Bernice Bush has been working the Backpack Roundup event in Fort Wayne so long that she doesn’t even have to stop and think about her favorite part of the program.

“It’s the smiles on the children’s faces,” she said while flashing a big smile of her own. “That’s priceless.”

As director of Lifeline’s Youth & Family Services, Bush knows just how critical the school supply-filled knapsacks that they donate are for families in need. And for almost 15 years, she’s been right there, helping families and school-age children get the school supplies they require at no cost to them.

On July 30, dozens of families from the Brookmill Court housing complex, 2751 Millbrook Drive, gathered to receive this year’s gift. Bush said the backpack distribution event usually is a much more extravagant affair with big crowds, rides and carnival games, but, due to the coronavirus pandemic, the event had to be scaled down.

“This is pared way back,” Bush noted, as the event went on from about noon to 3 p.m., “but we still wanted to make sure the kids got the supplies they needed.”

Children ages 3 to 18 (prekindergarten through 12th grade) receive the totes filled with school supplies, each child getting items that are appropriate for their grade level, Bush said.

For instance, elementary students might receive crayons and construction paper, while a high schooler could get a backpack filled with enough notebooks for all their different subjects, as well as a scientific calculator.

Bush estimated the value of each bag at roughly $30 to $75.

“The goal,” Bush noted, “is to fill the backpack with most of what each child needs to alleviate that cost to the family.

“This is so the parents don’t have to make a choice between buying school supplies or, perhaps, buying food or medicine.”

And this year, to help keep kids safe during the pandemic, Lifeline also included hand sanitizer, disinfectant wipes and facial tissues in the bags.

Bush said nearly 400 backpacks would be distributed in total — about 200 at the Brookmill Court apartments — a site run by the Fort Wayne Housing Authority — and another 180 or so at the Euell A. Wilson Community Center on Oxford Street.

About 15 volunteers help fill the backpacks with the supplies, although some generous donors actually go out with a child’s specific list, and buy all the items themselves, purchasing a new backpack, and then filling it with everything on the youth’s supply list.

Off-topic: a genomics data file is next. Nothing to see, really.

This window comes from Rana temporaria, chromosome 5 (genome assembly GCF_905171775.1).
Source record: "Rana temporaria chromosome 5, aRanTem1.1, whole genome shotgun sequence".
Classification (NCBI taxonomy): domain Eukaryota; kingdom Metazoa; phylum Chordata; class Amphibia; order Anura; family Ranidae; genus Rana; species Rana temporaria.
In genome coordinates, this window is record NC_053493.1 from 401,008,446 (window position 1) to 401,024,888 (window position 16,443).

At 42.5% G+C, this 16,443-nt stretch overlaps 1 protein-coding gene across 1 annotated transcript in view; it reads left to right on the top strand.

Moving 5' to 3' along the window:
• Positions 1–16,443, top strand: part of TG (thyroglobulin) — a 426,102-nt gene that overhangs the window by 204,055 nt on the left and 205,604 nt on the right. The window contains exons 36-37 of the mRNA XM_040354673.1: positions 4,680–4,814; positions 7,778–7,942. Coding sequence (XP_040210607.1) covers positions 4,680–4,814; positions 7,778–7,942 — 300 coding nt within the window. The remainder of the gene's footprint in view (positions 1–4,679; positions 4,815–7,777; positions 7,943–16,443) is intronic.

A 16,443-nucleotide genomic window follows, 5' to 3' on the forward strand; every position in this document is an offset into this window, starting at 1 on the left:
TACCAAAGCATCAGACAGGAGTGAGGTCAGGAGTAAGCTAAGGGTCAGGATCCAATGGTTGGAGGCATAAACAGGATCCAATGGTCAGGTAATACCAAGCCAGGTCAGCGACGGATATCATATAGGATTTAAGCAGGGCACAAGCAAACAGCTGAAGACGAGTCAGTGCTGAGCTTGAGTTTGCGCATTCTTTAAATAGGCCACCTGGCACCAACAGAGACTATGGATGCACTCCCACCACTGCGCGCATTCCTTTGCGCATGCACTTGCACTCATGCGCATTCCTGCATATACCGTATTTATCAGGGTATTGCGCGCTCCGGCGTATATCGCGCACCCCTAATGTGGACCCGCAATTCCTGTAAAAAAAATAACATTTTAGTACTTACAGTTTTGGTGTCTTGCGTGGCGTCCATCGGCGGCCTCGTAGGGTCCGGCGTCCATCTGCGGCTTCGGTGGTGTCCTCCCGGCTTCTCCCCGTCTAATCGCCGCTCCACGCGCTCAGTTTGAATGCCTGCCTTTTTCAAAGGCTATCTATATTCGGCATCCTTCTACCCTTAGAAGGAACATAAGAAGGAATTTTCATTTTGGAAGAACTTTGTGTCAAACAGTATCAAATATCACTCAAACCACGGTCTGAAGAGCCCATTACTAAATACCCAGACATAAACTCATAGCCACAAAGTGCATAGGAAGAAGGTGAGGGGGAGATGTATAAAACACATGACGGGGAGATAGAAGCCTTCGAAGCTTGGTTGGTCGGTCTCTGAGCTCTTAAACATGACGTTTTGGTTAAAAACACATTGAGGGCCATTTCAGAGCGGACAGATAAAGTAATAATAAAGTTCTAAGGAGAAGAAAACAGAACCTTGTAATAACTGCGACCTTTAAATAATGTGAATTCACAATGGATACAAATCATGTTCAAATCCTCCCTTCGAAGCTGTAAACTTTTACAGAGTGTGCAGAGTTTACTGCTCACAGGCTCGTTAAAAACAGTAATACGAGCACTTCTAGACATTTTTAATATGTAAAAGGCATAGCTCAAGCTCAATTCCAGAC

“We got 300 backpacks already filled (from volunteers),” Bush said proudly, “and we bought the supplies to fill 100 more.”

In a recent study, the National Retail Foundation found that American families will spend about $131 on school supplies for the upcoming school year.

This year, Lifeline also donated boxes of nonperishable food items to each family that was receiving the backpacks as an extra bit of help.

Lifeline Youth & Family Services was founded in 1968 when a group of local business leaders felt compelled to do something to help kids in trouble who needed a safe and loving home. The group continues to help youngsters and families in need through in-home therapy, counseling, preventative education and residential care.

“We are so thrilled to have the opportunity to once again provide school supplies and other necessary items for families,” Bush explained. “Thanks to the generosity of hundreds of donors and volunteers, the event will be another successful kickoff to the school year while providing this community with information from local service organizations.”

Sponsors of the event included Northwest Bank, U.S. Savings Bank, New Covenant Worship Center, Heaven 2 Earth Baptist Church, The Chapel, Fellowship Missionary Church, A Spoonful of Sugar and the Fort Wayne Housing Authority.

Kent Castleman, chief development officer for Lifeline, noted that the entire goal of the program is to make sure local families can focus on what their children need most — a good education.

“One of the goals of our organization is to remove barriers so people can receive the help they need,” Castleman said. “We don’t want families to have to worry about school supplies; we want them to be able to concentrate on helping their children get an education.”

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